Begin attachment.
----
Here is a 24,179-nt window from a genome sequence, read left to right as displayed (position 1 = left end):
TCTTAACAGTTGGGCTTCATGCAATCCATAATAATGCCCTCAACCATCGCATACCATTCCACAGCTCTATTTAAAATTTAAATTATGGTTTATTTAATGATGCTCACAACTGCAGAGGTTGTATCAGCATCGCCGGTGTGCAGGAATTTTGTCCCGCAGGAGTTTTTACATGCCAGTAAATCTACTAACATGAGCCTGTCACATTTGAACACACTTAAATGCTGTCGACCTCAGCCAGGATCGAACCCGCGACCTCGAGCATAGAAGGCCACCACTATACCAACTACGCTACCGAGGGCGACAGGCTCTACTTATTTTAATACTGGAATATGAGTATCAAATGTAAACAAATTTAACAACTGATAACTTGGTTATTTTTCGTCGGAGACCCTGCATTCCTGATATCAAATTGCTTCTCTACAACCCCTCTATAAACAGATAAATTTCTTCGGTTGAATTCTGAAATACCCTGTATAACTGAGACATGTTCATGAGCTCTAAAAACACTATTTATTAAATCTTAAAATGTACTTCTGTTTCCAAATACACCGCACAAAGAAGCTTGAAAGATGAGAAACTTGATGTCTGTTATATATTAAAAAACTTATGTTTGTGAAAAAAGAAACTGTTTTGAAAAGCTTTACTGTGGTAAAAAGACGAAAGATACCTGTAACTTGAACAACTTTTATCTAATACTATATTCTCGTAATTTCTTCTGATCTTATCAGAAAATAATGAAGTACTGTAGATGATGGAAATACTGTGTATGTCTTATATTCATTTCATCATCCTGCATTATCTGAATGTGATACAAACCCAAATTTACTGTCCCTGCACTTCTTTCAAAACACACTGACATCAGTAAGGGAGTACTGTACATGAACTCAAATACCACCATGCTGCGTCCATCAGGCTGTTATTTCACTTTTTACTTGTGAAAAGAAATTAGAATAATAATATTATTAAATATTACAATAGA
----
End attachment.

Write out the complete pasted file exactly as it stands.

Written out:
Here is a 24,179-nt window from a genome sequence, read left to right as displayed (position 1 = left end):
TCTTAACAGTTGGGCTTCATGCAATCCATAATAATGCCCTCAACCATCGCATACCATTCCACAGCTCTATTTAAAATTTAAATTATGGTTTATTTAATGATGCTCACAACTGCAGAGGTTGTATCAGCATCGCCGGTGTGCAGGAATTTTGTCCCGCAGGAGTTTTTACATGCCAGTAAATCTACTAACATGAGCCTGTCACATTTGAACACACTTAAATGCTGTCGACCTCAGCCAGGATCGAACCCGCGACCTCGAGCATAGAAGGCCACCACTATACCAACTACGCTACCGAGGGCGACAGGCTCTACTTATTTTAATACTGGAATATGAGTATCAAATGTAAACAAATTTAACAACTGATAACTTGGTTATTTTTCGTCGGAGACCCTGCATTCCTGATATCAAATTGCTTCTCTACAACCCCTCTATAAACAGATAAATTTCTTCGGTTGAATTCTGAAATACCCTGTATAACTGAGACATGTTCATGAGCTCTAAAAACACTATTTATTAAATCTTAAAATGTACTTCTGTTTCCAAATACACCGCACAAAGAAGCTTGAAAGATGAGAAACTTGATGTCTGTTATATATTAAAAAACTTATGTTTGTGAAAAAAGAAACTGTTTTGAAAAGCTTTACTGTGGTAAAAAGACGAAAGATACCTGTAACTTGAACAACTTTTATCTAATACTATATTCTCGTAATTTCTTCTGATCTTATCAGAAAATAATGAAGTACTGTAGATGATGGAAATACTGTGTATGTCTTATATTCATTTCATCATCCTGCATTATCTGAATGTGATACAAACCCAAATTTACTGTCCCTGCACTTCTTTCAAAACACACTGACATCAGTAAGGGAGTACTGTACATGAACTCAAATACCACCATGCTGCGTCCATCAGGCTGTTATTTCACTTTTTACTTGTGAAAAGAAATTAGAATAATAATATTATTAAATATTACAATAGA